June Unemployment Report for Workers Over 55

Unlike Prior Recoveries, Older Workers Face Wage Stagnation After the Great Recession Tweet: Unlike Prior Recoveries Older Workers Face Wage Stagnation After the Great Recession http://ctt.ec/t8UDd+ https://pic.twitter.com/RzC9tIJcuh width= 

The unemployment rate for older workers was 3.5% in June, increasing by 0.1 percentage points from May. The wage growth in June for older workers is not released today. According to conventional economic theory, a low headline unemployment rate is associated with rising wages. But unlike prior economic recoveries, older workers’ earnings stagnated in the five years after the Great Recession.

Older Worker Wage Stagnation Between 2010 and 2015, workers over 55 with full-time jobs experienced a decline in median real weekly earnings (-0.8%). In prior recoveries, older workers experienced high earnings growth. In the five years after the 2001 recession, earnings grew 2.3%, 1.0% in the five years after 1991, and 5.9% after the 1982 recession.

Wage stagnation can indicate a weak labor market and low bargaining power, even when headline unemployment is low. And while it affects all workers in today’s labor market, stagnation especially harms older workers.

The average household approaching retirement has retirement savings of only $150,000. In retirement, this sum will only provide $500 a month in income - far short of what’s needed to maintain retirees’ standard of living. However, near retirees' need to prioritize savings is hamstrung by stagnant wages, forcing them to choose between cutting pre-retirement consumption or arriving at retirement with insufficient savings.

America faces a retirement crisis brought on by poorly designed retirement plans and compounded by wage stagnation. Cutting Social Security benefits by raising the retirement age would further erode retirement security. Americans need a reliable way to save for retirement in addition to Social Security. Guaranteed Retirement Accounts (GRAs) open a path to retirement security by providing all workers retirement savings plans with guaranteed growth.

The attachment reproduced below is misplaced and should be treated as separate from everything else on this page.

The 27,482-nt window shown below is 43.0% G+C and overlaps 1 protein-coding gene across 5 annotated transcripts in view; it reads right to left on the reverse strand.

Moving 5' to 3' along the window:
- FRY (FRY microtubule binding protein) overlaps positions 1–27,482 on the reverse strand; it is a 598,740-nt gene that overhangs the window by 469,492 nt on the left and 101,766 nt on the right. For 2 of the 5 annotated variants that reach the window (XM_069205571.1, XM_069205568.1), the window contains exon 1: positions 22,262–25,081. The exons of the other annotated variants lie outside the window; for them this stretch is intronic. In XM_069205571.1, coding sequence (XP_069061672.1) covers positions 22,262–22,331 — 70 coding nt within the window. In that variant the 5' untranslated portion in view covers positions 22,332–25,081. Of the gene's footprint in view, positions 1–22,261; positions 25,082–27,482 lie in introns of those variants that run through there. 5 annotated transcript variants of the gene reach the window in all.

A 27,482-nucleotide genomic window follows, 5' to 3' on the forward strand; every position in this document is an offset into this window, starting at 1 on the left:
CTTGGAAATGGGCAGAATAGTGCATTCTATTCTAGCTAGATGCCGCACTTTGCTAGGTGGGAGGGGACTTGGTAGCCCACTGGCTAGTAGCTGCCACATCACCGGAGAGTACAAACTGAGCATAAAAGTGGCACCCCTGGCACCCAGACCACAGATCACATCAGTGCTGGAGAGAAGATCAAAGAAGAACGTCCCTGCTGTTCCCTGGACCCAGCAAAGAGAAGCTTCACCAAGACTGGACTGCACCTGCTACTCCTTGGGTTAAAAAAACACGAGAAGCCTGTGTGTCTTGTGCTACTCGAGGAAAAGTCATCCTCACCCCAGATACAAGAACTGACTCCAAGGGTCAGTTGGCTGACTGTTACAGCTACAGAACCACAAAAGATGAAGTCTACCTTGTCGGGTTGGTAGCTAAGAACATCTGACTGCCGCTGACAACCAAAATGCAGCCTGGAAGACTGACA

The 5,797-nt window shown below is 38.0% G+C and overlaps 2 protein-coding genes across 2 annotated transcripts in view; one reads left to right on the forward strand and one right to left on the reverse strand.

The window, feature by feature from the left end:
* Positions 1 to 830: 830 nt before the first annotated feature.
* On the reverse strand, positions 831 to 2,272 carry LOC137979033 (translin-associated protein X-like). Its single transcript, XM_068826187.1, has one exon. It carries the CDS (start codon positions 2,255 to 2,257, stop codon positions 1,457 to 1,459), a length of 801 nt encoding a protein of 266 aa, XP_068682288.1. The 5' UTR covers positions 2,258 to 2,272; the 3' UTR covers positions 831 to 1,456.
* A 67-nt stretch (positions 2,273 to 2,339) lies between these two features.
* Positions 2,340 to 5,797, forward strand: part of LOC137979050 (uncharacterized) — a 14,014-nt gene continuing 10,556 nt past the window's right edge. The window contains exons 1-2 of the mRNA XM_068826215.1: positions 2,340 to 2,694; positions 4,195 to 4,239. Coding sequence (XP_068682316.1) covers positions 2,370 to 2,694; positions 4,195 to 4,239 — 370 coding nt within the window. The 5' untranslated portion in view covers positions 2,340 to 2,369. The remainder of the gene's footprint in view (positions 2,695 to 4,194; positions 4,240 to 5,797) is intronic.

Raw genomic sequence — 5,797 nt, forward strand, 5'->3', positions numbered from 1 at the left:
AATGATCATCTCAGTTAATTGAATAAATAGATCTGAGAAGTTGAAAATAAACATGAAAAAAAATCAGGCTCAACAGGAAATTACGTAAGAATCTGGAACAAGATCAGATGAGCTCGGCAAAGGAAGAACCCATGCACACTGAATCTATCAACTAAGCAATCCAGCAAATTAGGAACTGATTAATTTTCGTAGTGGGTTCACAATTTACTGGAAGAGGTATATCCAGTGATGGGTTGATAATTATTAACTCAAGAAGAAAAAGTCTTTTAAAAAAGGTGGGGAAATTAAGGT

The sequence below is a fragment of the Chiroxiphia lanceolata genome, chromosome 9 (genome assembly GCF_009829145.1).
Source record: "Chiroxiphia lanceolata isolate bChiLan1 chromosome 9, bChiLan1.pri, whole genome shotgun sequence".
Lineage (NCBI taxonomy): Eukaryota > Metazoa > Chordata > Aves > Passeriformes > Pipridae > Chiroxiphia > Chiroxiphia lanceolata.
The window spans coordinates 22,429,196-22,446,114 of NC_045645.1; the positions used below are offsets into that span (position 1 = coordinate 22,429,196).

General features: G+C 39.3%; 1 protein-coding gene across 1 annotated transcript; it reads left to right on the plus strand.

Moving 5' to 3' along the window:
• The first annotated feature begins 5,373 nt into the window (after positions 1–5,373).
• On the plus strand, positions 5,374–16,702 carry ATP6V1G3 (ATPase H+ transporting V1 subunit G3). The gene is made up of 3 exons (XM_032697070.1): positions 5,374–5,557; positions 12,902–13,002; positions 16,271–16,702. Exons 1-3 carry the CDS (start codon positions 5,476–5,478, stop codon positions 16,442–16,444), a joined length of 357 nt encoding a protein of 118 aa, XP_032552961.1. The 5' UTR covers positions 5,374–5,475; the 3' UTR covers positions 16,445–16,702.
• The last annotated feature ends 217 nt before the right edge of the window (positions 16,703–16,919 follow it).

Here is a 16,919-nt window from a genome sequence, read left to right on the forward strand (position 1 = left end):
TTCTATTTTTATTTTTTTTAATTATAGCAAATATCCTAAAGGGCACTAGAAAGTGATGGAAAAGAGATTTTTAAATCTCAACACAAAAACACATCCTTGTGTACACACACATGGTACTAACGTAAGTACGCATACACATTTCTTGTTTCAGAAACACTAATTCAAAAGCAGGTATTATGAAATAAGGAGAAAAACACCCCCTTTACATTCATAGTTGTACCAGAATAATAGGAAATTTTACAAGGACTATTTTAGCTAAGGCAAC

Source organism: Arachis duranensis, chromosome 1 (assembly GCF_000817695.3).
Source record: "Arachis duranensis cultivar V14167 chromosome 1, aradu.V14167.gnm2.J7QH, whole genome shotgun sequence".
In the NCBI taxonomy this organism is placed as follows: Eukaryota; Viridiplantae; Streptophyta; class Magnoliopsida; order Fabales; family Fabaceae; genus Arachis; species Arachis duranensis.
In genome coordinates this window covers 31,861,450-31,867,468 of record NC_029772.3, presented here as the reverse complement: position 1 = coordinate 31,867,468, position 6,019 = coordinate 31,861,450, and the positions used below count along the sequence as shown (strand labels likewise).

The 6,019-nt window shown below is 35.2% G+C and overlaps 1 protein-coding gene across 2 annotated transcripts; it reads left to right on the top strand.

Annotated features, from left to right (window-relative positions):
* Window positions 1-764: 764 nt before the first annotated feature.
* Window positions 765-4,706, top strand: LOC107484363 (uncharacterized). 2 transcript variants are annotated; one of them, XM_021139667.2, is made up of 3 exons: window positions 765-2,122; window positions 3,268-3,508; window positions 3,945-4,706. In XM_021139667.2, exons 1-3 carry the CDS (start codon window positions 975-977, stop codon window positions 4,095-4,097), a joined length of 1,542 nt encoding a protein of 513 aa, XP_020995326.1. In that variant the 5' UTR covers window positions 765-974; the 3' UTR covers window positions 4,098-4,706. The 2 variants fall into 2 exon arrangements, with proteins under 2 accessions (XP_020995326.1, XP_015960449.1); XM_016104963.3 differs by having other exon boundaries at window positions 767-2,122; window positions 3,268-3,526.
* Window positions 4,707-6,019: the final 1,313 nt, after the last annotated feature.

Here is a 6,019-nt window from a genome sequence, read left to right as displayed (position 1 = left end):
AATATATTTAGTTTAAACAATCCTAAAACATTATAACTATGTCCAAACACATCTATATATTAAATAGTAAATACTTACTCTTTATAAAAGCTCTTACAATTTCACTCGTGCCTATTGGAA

Are Philadelphians Ready for Retirement?

On June 15, 2016, Tony Webb, director of research at SCEPA's Retirement Equity Lab (ReLab), presented a SCEPA report on Philadelphia's retirement crisis before the Philadelphia City Council Committee on Labor and Civil Service. The report, "Are Philadelphians Ready for Retirement?," was done on behalf of Philadelphia City Councilwoman Cherelle L. Parker and the City Council of Philadelphia. Following the hearing, Councilwoman Parker announced plans to introduce a resolution calling for the creation of a task force to address retirement security for private-sector workers in the city.

Workers across the country face a retirement crisis. However, workers in Philadelphia are faring worse than average. 

Philly sponsorship charts
Key Findings:

  1. Philadelphia’s senior citizens are more likely than senior citizens nationally to rely on Social Security for more than 90% of their retirement income.
  2. Only 48 percent (less than half) of all Philadelphia workers ages 25-64 had access to an employersponsored retirement savings plan, compared with 53 percent of workers nationwide.
  3. Only 37 percent of Philadelphia’s workers ages 25-64 participated in an employer-sponsored retirement plan, compared with 45 percent nationwide.
  4. The median near-retirement household in the state’s metropolitan areas had enough financial assets to generate at most $550 a month in retirement income.

February Unemployment Report for Workers Over 55

Wages Stagnate as More Older Workers Join the Labor Market Tweet: Wages Stagnate as More Older Workers Join the Labor Market #JobsReport @tghilarducci http://ctt.ec/bV2w2+ 

The unemployment rate for workers aged 55 and older increased last month for the second month in a row, from 3.7% in January to 3.8% in February. The overall unemployment rate stayed constant at 4.9%.

More older workers are joining the labor market. From 2005 to 2015, the labor force participation rate for men aged 55 to 64 increased from 69.3% to 69.8%. The labor force participation rate of older women increased somewhat more - from 57.0% to 58.5%.